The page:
The computation of social behavior.
Behrens TEJ., Hunt LT., Rushworth MFS.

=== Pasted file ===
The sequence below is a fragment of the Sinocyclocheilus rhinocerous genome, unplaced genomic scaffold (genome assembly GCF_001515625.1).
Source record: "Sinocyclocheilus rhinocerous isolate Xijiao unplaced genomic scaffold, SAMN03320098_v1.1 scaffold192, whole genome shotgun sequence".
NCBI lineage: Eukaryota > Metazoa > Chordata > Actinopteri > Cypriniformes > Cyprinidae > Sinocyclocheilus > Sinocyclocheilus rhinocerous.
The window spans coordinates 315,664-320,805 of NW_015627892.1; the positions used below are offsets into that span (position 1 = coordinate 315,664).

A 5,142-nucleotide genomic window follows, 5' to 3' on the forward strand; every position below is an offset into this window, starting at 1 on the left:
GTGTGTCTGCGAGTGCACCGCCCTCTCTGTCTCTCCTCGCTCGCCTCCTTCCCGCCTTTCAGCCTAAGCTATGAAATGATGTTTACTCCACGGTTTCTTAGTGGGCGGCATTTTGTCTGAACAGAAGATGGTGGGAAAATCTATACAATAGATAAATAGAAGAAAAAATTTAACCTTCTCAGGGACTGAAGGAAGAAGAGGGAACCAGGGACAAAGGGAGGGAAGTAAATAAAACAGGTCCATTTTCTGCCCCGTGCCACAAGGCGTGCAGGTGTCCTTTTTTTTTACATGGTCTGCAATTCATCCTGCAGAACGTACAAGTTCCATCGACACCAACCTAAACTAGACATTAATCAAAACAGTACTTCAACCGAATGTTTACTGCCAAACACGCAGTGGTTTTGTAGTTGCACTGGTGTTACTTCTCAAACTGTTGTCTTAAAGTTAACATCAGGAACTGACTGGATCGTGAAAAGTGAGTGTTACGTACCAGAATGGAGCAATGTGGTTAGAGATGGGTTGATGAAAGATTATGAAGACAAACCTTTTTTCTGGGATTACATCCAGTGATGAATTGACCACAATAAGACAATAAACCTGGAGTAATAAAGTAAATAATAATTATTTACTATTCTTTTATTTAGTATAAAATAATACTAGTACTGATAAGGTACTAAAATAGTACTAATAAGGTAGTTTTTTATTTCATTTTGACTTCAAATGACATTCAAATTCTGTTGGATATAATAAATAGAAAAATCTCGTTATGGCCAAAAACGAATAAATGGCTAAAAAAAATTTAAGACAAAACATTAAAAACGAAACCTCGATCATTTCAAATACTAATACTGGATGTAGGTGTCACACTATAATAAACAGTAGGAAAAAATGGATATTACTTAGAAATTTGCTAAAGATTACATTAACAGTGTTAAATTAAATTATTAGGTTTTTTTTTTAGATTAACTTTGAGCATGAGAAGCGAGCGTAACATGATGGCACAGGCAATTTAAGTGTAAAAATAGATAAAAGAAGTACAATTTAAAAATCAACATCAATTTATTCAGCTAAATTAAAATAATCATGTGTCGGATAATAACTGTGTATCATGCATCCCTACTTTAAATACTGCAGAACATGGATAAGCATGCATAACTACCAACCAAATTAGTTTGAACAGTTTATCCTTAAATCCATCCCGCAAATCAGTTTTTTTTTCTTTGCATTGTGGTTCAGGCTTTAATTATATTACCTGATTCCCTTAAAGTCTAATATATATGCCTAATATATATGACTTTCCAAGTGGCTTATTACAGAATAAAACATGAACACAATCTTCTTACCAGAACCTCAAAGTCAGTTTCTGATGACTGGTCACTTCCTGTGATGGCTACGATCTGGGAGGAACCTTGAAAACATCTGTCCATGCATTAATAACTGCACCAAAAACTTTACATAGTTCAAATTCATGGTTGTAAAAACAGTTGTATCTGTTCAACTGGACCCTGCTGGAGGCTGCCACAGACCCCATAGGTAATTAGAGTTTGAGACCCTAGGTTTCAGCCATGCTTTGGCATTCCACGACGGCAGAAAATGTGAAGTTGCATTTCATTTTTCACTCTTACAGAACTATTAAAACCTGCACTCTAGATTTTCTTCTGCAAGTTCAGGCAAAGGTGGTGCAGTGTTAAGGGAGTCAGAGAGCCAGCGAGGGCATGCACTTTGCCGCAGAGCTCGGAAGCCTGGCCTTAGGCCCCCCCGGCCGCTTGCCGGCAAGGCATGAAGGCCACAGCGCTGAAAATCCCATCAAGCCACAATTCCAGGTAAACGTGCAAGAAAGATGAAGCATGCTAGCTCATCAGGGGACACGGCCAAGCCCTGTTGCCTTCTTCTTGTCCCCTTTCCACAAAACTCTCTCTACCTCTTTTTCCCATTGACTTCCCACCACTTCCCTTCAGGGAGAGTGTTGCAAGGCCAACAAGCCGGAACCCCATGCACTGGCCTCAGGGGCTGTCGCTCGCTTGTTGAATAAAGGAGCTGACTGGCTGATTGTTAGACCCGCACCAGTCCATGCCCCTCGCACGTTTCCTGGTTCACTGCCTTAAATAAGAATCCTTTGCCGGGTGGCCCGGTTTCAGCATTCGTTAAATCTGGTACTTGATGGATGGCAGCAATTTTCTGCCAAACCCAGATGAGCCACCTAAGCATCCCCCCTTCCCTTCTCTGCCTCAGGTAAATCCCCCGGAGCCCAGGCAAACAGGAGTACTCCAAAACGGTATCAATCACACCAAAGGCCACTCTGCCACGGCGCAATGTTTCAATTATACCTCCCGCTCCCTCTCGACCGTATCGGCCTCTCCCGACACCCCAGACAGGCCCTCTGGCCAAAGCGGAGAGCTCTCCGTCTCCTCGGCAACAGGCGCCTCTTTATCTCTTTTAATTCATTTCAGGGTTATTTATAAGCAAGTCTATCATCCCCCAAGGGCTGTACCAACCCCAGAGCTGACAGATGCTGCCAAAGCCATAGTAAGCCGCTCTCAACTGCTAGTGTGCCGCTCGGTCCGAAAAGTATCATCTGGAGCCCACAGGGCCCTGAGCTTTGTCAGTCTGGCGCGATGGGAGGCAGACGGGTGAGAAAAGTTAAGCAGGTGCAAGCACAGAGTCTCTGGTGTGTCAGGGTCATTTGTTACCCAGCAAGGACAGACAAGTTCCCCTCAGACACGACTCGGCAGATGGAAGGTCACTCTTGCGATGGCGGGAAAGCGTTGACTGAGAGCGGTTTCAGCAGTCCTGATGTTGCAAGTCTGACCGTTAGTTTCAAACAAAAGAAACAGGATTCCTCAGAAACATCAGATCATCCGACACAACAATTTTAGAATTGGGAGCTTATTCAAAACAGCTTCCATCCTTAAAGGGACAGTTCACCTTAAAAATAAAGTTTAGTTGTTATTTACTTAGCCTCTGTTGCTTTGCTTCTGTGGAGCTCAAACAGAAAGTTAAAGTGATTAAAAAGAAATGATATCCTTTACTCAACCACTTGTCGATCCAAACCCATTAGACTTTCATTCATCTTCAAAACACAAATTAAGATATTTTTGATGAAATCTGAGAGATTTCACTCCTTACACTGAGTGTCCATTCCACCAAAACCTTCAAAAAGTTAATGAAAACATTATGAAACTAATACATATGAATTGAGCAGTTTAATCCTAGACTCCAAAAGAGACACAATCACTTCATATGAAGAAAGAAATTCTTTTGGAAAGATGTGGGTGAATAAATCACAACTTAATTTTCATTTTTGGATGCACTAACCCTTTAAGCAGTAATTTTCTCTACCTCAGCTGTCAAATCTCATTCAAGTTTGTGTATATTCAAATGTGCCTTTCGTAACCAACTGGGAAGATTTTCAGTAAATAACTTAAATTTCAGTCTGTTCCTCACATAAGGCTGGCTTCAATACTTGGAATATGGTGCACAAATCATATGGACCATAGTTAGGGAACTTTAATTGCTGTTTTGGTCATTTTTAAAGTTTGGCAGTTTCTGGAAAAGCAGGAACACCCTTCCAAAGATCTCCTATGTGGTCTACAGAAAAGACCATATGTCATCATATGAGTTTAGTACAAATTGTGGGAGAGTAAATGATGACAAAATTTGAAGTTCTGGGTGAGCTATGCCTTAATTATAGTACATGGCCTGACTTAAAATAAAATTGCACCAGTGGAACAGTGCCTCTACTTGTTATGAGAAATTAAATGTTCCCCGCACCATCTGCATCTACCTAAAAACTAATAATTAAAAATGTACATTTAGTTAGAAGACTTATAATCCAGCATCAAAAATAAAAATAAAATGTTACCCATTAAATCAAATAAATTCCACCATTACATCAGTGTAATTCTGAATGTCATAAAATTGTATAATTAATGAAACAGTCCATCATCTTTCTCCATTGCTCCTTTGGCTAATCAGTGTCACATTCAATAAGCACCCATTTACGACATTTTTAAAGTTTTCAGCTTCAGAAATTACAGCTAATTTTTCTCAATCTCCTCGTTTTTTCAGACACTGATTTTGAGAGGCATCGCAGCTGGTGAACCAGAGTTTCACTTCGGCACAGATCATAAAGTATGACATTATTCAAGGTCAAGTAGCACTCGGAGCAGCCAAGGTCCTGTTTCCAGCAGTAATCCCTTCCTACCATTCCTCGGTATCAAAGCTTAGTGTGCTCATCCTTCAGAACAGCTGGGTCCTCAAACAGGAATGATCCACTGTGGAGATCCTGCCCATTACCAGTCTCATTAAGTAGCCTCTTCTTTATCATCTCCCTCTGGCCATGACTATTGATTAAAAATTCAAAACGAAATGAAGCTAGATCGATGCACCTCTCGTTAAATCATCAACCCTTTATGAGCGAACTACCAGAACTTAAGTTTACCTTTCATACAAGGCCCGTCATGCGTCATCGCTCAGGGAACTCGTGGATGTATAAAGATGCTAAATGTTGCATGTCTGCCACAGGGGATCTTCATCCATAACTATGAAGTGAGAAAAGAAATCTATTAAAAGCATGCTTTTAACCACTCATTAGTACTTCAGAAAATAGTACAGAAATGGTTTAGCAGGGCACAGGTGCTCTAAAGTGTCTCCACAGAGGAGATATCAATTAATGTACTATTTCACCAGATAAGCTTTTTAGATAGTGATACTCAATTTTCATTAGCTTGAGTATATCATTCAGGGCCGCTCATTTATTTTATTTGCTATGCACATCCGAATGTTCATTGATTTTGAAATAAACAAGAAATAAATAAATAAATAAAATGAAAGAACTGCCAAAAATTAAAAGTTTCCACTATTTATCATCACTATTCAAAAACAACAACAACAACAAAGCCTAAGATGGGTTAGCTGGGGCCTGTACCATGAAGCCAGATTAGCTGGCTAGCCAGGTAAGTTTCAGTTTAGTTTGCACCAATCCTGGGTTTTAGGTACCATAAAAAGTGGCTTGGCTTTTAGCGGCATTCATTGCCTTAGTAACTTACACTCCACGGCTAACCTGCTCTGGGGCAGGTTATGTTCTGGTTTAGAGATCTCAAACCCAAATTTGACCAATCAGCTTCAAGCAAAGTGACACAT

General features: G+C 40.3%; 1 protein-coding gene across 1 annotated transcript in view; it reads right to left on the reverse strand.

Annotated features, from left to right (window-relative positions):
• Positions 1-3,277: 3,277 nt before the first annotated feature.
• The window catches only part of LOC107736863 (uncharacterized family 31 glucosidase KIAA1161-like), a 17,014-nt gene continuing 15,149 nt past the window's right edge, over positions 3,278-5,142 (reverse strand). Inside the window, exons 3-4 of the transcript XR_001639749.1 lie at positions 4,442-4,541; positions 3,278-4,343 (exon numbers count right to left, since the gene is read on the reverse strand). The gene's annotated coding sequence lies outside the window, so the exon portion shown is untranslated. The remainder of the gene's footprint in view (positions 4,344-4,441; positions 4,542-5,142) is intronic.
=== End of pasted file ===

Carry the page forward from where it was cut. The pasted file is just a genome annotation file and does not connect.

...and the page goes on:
Neuroscientists are beginning to advance explanations of social behavior in terms of underlying brain mechanisms. Two distinct networks of brain regions have come to the fore. The first involves brain regions that are concerned with learning about reward and reinforcement. These same reward-related brain areas also mediate preferences that are social in nature even when no direct reward is expected. The second network focuses on regions active when a person must make estimates of another person's intentions. However, it has been difficult to determine the precise roles of individual brain regions within these networks or how activities in the two networks relate to one another. Some recent studies of reward-guided behavior have described brain activity in terms of formal mathematical models; these models can be extended to describe mechanisms that underlie complex social exchange. Such a mathematical formalism defines explicit mechanistic hypotheses about internal computations underlying regional brain activity, provides a framework in which to relate different types of activity and understand their contributions to behavior, and prescribes strategies for performing experiments under strong control.